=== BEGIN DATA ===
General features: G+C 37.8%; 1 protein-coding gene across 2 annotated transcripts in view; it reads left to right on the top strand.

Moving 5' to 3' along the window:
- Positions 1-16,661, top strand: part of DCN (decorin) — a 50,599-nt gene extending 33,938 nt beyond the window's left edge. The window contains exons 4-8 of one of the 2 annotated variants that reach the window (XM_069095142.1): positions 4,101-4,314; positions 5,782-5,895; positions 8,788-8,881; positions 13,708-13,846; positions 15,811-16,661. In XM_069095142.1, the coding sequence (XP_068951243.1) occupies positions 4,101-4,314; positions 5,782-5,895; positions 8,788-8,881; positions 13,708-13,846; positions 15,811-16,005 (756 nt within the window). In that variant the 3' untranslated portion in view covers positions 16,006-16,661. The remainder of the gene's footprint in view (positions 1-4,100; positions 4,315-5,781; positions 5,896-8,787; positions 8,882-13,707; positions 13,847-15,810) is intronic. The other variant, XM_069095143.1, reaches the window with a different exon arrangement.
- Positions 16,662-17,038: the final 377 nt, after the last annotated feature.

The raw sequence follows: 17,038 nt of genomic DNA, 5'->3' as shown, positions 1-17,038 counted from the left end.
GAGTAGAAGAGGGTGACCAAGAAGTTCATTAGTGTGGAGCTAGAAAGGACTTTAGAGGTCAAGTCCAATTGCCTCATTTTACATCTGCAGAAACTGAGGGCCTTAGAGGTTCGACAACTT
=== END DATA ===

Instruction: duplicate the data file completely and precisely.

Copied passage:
General features: G+C 37.8%; 1 protein-coding gene across 2 annotated transcripts in view; it reads left to right on the top strand.

Moving 5' to 3' along the window:
- Positions 1-16,661, top strand: part of DCN (decorin) — a 50,599-nt gene extending 33,938 nt beyond the window's left edge. The window contains exons 4-8 of one of the 2 annotated variants that reach the window (XM_069095142.1): positions 4,101-4,314; positions 5,782-5,895; positions 8,788-8,881; positions 13,708-13,846; positions 15,811-16,661. In XM_069095142.1, the coding sequence (XP_068951243.1) occupies positions 4,101-4,314; positions 5,782-5,895; positions 8,788-8,881; positions 13,708-13,846; positions 15,811-16,005 (756 nt within the window). In that variant the 3' untranslated portion in view covers positions 16,006-16,661. The remainder of the gene's footprint in view (positions 1-4,100; positions 4,315-5,781; positions 5,896-8,787; positions 8,882-13,707; positions 13,847-15,810) is intronic. The other variant, XM_069095143.1, reaches the window with a different exon arrangement.
- Positions 16,662-17,038: the final 377 nt, after the last annotated feature.

The raw sequence follows: 17,038 nt of genomic DNA, 5'->3' as shown, positions 1-17,038 counted from the left end.
GAGTAGAAGAGGGTGACCAAGAAGTTCATTAGTGTGGAGCTAGAAAGGACTTTAGAGGTCAAGTCCAATTGCCTCATTTTACATCTGCAGAAACTGAGGGCCTTAGAGGTTCGACAACTT